Cleantech manufacturing: where does Europe really stand?
by Giovanni Sgaravatti , Simone Tagliapietra , Cecilia Trasi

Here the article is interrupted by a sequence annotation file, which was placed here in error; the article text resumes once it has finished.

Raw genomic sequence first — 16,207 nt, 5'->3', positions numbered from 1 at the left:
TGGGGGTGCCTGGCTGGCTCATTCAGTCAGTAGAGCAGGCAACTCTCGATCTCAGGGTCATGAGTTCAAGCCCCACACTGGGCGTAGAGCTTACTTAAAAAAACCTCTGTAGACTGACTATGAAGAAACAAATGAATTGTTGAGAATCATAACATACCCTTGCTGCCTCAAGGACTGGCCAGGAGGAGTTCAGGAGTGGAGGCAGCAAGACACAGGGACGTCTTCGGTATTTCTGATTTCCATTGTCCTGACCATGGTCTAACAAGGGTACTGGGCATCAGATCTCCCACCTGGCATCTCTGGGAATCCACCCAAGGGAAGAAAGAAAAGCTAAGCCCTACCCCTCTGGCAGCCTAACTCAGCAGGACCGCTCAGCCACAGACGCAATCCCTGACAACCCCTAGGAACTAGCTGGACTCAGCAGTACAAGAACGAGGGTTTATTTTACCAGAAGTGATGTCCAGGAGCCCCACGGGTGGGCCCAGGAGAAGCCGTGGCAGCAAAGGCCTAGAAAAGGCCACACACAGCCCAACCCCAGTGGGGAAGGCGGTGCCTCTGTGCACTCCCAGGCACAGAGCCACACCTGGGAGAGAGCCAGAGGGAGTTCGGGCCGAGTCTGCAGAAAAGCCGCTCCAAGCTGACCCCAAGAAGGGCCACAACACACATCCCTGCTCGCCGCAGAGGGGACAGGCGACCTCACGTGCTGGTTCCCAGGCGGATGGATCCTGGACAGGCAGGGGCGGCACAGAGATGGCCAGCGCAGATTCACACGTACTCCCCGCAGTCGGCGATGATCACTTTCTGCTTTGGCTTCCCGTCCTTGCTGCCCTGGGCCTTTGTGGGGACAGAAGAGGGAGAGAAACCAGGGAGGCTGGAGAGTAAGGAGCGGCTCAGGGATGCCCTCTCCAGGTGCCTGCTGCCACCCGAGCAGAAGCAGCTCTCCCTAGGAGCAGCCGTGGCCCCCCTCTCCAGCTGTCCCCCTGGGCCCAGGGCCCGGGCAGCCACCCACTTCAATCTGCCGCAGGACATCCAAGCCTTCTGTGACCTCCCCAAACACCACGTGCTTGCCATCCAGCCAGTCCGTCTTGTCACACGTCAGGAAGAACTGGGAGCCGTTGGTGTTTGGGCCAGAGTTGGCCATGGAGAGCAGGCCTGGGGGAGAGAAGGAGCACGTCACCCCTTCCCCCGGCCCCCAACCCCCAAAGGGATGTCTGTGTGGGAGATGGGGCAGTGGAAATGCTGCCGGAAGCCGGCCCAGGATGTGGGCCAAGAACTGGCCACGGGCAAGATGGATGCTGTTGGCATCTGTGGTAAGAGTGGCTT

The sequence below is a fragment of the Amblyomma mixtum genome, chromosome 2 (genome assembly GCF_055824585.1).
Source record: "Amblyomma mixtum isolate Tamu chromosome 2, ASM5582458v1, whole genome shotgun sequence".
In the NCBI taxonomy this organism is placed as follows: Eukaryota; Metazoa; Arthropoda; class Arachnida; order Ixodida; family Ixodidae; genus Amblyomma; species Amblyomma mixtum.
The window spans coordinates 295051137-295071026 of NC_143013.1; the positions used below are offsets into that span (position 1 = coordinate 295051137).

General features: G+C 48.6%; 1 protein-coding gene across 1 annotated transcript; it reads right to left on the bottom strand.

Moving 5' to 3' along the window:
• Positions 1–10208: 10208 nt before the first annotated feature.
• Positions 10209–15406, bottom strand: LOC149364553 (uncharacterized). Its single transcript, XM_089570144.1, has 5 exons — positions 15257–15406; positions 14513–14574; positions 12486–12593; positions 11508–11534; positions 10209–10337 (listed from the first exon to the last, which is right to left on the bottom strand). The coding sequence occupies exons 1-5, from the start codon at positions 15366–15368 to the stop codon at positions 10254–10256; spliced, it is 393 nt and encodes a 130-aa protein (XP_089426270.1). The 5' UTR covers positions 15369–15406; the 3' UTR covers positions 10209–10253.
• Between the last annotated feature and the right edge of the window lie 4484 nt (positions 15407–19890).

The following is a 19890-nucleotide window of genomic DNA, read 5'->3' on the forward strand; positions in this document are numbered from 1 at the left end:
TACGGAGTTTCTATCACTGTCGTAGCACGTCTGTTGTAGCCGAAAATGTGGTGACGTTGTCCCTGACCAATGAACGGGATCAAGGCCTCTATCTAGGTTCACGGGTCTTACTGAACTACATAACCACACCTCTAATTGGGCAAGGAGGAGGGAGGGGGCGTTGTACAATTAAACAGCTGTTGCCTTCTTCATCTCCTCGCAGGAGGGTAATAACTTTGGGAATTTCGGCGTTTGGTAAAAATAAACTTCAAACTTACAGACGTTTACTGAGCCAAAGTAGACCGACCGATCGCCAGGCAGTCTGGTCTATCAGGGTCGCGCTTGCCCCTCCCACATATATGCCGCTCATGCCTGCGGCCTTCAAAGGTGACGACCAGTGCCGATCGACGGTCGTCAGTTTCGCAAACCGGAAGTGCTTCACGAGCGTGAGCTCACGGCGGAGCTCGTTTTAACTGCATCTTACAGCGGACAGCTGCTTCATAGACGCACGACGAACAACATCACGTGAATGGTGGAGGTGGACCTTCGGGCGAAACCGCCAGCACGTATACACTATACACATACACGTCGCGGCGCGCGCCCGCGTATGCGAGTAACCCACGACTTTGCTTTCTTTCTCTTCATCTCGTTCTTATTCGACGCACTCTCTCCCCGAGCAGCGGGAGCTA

A single European Union cleantech manufacturing capacity target should be based on an understanding of the situation in each cleantech sector. Securing a competitive edge in cleantech manufacturing has increasingly come to be seen as a priority for Europe. China’s dominance of this sector and the subsidies offered under the United States Inflation Reduction Act (IRA) (Kleimann et al, 2023), compelled the European Commission in February 2023 to publish a Green Deal Industrial Plan with the goal of boosting the European cleantech sector and speeding up the transition towards climate neutrality (European Commission, 2023a). The industrial plan’s regulatory pillar is the draft Net Zero Industry Act (NZIA), which includes a target for the European Union by 2030 to have the capacity to manufacture at least 40 percent of its cleantech deployment needs (European Commission, 2023b). Assessing Europe’s cleantech manufacturing capacity Meanwhile, basic facts on the status of cleantech manufacturing in Europe are missing from the discussion, which has so far been mainly about global shares of cleantech manufacturing capacity (Figure 1). When looked at from a high-level perspective, China is dominant but this perspective does not allow the situation in Europe to be captured fully. Figure 1: Regional shares of manufacturing capacity of selected clean technologies, 2021 To address this, we provide an overview of Europe’s current cleantech manufacturing capacity and compare it to current cleantech deployment levels. This assessment is useful for two reasons. First, it allows for a better appreciation of the scale of the EU’s manufacturing capacities. Second, it shows that adopting a one-size-fits-all 40 percent manufacturing target, as proposed under the NZIA, may make little sense considering the very different situations of different clean technologies. A caveat is here important. A significant share of European cleantech production is currently destined for export and not the EU domestic market. We ignore this trade dimension and compare only domestic cleantech manufacturing capacities to deployment levels, thus taking an approach that is similar to the NZIA and its 40 percent headline target. Our analysis covers the manufacturing and deployment levels of five technologies pinpointed by the NZIA: solar photovoltaic (PV) panels, wind turbines (onshore and offshore), electric vehicle batteries, heat pumps and electrolysers (Figure 2). A variable picture Figure 2 shows the limited scale of the EU solar PV industry. EU countries installed 41.4 GW of new solar PV capacity in 2022, while EU manufacturers only produced 1.7 GW of wafers, 1.37 GW of cells and 9.22 GW of modules (SolarPower Europe, 2023). In other words, EU solar manufacturers, had all their output been deployed in the EU, would have met only 4 percent, 3 percent, and 22 percent of solar deployment needs, respectively. For wind turbines, however, Europe is well placed. In 2022, EU countries installed 19.2 GW of new wind power capacity in 2022: 16.7 GW onshore and 2.5 GW offshore (Wind Europe, 2023). In 2021, for onshore wind capacity, EU manufacturers produced 17 GW worth of turbine blades, and more than 11 GW of nacelles and towers (Wind Europe, 2023), equivalent to 102 percent and 71 percent of the deployment needs of the following year. For offshore capacity, they produced blades, nacelles, and towers equivalent to 2.9 GW, 6.7 GW and 7 GW respectively (IEA, 2023), or the equivalent of 116 percent and 286 percent of the deployment needs of the following year. Meanwhile, over 90 percent of clean energy transition-related additions to battery capacity in the EU in 2021 were related to electric vehicles (Bielewski et al, 2022). European electric vehicle sales in 2021 amounted to 2.3 million units, roughly equivalent to a battery capacity of 156 GWh. But domestic battery manufacturing capacity hovered around 60 GWh, or the equivalent of about 38 percent of the domestic deployment needs (but currently representing only about 7 percent of global manufacturing capacity) (IEA, 2022). Heat pumps produced in Europe mostly serve the domestic market. In 2021, global heat pump production capacity (excluding air conditioners) was 120 GW. The EU contributed about 19 GW and accounted for 68 percent (Lyons et al, 2022) of Europe’s 2.18 million newly installed heat pumps. China supplies most compressors for air-air pumps, while Europe remains the main source for air-water and ground-source pumps. Finally, water electrolyser manufacturing capacity in Europe stands currently between 2 GW and 3.3 GW per year (Hydrogen Europe, 2022), many times more than the current installed capacity, which is equal to 0.16 GW (European Commission, 2023c). The wide disparity between the current manufacturing capacity and deployment is explained by delays between investment decisions and operational deployment, lack of hydrogen demand compared to supply capacity, and regulatory bottlenecks. It is noteworthy that EU electrolyser manufacturing capacity is still far from the 17.5 GW/year target set for 2030. Too easy for some, too hard for others One implication of this analysis is that applying the same 40 percent manufacturing target to each cleantech sector as set out in the NZIA proposal, may make little sense considering the very different situations of different clean technologies. For solar panels, reaching this target would be very challenging and likely very costly, while it would be much easier (and even too conservative) for other technologies, including wind turbines and batteries. It is also unclear to what extent the target would apply to the components and materials used in the identified clean technologies. This is a crucial issue, because access to these components is often a major bottleneck for domestic manufacturing in Europe (Le Mouel and Poitiers, 2023). Instead of setting cleantech production targets, the EU would better focus on facilitating private sector investment in cleantech by providing the right enabling framework conditions. That is the only course of action that might ultimately secure Europe a competitive edge in cleantech manufacturing.